From the Farmer

Week 26 – 11/9/2016
In Your Share
This is the penultimate week of the 2016 main season.  Next week is the last, and the Farm Stand closes on Tuesday, November 22 at the end of the Thanksgiving Market.
 
Strawberry Jam.  Remember spring?  Remember spring!  Jam makes a great gift, too.  If you like, come to the Farm Stand this week, next week, or Tuesday the 21st before we close for the season!
 
Butterhead lettuce and spicy salad mix.  These two can live alone but make great companions.  Butterhead lettuce may be my favorite.  The heart is filled with the tenderest, sweet leaves, and if you cut just so they all fall together into their own salad.  Take these and mix with the spicy mix, which is filled with a variety of mild Asian green- and mustard-shapes, colors and textures.
 
White sweet potatoes.  These are for RD.  White sweet potatoes?!  Oh, yes.  Cook these just as you would an orange sweet potato and you will taste the difference.  My easy sweet potato is whole, washed sweet potato on a baking sheet, a little olive oil on top, baked at 350°F until I smell it caramelize and I can put my fork through it. Whites are not as sweet like orange ones; they have a drier flesh and a more complex, nutty flavor.  With that little bit of caramelization, mm mm mm.
 
This has been our best sweet potato year to date at Willowsford Farm.  Not only did we experiment with new methods of growing them, but we are happy with our yields: we had very little loss to damage, and the general shape and size of our sweet ‘taters is right and pretty uniform.  If you want to stock up for the winter, drop us a line and we’ll take care of you.
 
Daikon Radish.  Where to begin with Daikon radish?  We grow daikon as both a soil crop and a people crop. They’re huge, right!?  Daikon takes up all the nitrogen and other nutrients left over in the soil solution in fall, grows that fat root, and send another tap root from the bottom down into the subsoil.  We call it bio-drilling, and research shows it can do a better job breaking up compacted layers than pulling steel with a tractor.  We often use both, first the steel to disturb the compacted layer then immediately after seeding plants like radish to get roots and oxygen into the deep.  Once we’ve done that we can lay off of the steel and let plants do the job.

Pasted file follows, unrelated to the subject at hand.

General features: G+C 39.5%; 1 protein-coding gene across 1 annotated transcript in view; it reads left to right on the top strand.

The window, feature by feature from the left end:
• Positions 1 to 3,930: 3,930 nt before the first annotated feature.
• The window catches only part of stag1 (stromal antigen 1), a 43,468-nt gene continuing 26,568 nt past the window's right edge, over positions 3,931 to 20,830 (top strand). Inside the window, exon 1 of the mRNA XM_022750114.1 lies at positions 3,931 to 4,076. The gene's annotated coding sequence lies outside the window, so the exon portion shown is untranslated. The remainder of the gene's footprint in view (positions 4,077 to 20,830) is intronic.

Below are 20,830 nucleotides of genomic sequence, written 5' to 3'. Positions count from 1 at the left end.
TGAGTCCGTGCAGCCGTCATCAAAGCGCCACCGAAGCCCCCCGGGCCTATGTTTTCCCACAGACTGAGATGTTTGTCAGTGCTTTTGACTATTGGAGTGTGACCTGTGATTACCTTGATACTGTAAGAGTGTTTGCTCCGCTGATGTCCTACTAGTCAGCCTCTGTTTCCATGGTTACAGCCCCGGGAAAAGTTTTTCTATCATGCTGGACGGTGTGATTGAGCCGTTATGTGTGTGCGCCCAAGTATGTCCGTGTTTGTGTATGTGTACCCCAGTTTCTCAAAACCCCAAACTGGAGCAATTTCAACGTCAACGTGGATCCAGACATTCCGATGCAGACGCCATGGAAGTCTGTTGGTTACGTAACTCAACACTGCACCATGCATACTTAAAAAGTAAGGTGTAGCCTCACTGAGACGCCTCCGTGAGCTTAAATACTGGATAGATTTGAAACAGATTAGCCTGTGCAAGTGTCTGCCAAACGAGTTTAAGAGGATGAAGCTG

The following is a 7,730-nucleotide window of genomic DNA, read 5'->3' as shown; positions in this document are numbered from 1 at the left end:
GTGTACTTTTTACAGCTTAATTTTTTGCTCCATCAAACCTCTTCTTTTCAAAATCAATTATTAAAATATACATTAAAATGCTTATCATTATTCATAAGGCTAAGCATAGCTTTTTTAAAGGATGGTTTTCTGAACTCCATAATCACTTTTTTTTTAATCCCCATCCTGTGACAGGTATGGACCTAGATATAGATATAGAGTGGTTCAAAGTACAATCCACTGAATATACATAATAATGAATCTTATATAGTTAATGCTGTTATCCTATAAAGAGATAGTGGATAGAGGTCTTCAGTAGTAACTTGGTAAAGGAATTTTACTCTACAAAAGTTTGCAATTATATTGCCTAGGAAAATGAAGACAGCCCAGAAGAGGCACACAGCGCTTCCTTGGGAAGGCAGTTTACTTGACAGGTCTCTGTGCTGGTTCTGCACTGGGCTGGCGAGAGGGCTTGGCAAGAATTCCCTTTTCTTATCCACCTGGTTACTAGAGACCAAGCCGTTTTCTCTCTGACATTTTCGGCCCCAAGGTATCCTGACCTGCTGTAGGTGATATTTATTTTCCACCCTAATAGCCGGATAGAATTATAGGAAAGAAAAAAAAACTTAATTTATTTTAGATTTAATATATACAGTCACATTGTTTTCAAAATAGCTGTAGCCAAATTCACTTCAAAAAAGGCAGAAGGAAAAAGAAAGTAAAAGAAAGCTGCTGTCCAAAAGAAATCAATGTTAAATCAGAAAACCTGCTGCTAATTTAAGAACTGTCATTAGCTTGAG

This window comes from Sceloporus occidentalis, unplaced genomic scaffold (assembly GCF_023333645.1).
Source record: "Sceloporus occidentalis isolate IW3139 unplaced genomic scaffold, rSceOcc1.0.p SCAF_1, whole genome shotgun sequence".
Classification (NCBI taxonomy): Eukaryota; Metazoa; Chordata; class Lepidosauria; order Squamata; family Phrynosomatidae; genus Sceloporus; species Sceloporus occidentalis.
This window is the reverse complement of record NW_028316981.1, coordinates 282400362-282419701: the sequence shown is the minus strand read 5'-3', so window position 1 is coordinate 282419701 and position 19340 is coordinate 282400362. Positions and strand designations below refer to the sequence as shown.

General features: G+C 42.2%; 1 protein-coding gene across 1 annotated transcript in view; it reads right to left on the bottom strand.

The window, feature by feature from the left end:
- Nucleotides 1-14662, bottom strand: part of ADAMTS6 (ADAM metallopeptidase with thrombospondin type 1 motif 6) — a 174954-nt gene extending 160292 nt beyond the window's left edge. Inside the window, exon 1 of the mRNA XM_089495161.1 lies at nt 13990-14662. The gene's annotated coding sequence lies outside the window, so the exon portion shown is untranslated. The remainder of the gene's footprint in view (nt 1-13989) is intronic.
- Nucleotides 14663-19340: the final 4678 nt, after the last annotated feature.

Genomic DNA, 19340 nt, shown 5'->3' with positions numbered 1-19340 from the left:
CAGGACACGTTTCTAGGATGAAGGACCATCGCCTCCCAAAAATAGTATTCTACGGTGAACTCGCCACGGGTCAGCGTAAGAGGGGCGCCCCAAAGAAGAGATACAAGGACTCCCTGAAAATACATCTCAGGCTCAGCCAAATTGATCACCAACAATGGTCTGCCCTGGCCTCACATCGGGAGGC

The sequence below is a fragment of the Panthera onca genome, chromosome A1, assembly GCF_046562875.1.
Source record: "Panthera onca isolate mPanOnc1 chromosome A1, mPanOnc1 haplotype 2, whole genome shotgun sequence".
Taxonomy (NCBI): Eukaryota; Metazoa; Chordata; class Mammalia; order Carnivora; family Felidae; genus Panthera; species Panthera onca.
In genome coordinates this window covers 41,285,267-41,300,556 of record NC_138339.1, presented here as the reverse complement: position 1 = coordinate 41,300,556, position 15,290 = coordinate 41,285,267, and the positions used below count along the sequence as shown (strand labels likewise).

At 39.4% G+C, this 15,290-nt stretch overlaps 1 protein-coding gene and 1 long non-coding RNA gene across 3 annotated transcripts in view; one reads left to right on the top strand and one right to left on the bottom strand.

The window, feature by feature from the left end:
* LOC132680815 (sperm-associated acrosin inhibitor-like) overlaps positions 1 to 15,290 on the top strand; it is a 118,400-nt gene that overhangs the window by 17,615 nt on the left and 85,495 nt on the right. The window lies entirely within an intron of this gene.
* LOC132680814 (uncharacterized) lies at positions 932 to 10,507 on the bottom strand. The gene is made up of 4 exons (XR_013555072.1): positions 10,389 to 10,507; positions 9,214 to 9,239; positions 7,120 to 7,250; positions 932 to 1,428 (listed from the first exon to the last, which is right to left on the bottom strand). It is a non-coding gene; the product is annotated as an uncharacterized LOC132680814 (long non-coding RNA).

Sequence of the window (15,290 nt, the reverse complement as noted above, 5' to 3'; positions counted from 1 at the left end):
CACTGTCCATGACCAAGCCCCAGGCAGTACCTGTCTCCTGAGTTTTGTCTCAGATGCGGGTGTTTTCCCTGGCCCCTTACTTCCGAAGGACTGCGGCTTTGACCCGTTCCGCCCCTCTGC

But wait there’s more.  Those roots scavenge more nutrients from deep, and bringing those nutrients into its leaves and root, when it dies in the coldest of the winter those nutrients are now at the surface to cycle between the surface microbes and the next crop of plants.  With the right equipment, we can seed directly into the radish residue in spring, where the spring crop can access those nutrients.  Win for all of plantdom, microbe-dom, and humanity. Hoorah for Radish!
 
Wait, so I’m eating a cover crop?  Oh yes.  Daikon is a staple vegetable in Japan.  It’s most famous in kimchi, which is one of the healthiest foods to eat during cold season (if you want more daikon to make a bigger batch, let us know and it’s yours).  But it’s more versatile than that.  
 
Daikon has a thin skin, so while it may need an extra wash it doesn’t need to be peeled.  Chop it, grate it, cube it, bake it whole, attack it as you like.  It’s good raw, but it shines when it’s cooked.  There are a lot of good recipes for it online and a couple here in the newsletter, but to open your mind, here are a few ideas: 
  • bake at 400°F with carrots, peppers and onion/shallot/leek; 
  • kimchi or overnight pickles
  • daikon chips: mix with oil (olive oil works, but try toasted sesame), salt, pepper and paprika, then broil or bake flat on a cookie sheet
  • radish cakes
  • mooli paratha, an Indian stuffed pancake 
Embrace the Daikon and tell us about it.
 
As always, be great,
 
Mike, Deb, Al, Lex, Anya, Jen, James, Sonya, Kelly, Julia, and Bella and Radish, Camillas x 500+, goats x 12, Roscoe RIP and Popcorn, on his way to breakfast
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Willowsford Conservancy

41025 Willowsford Lane, Aldie, VA 20105

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23595 Founders Drive, Ashburn, VA 20148

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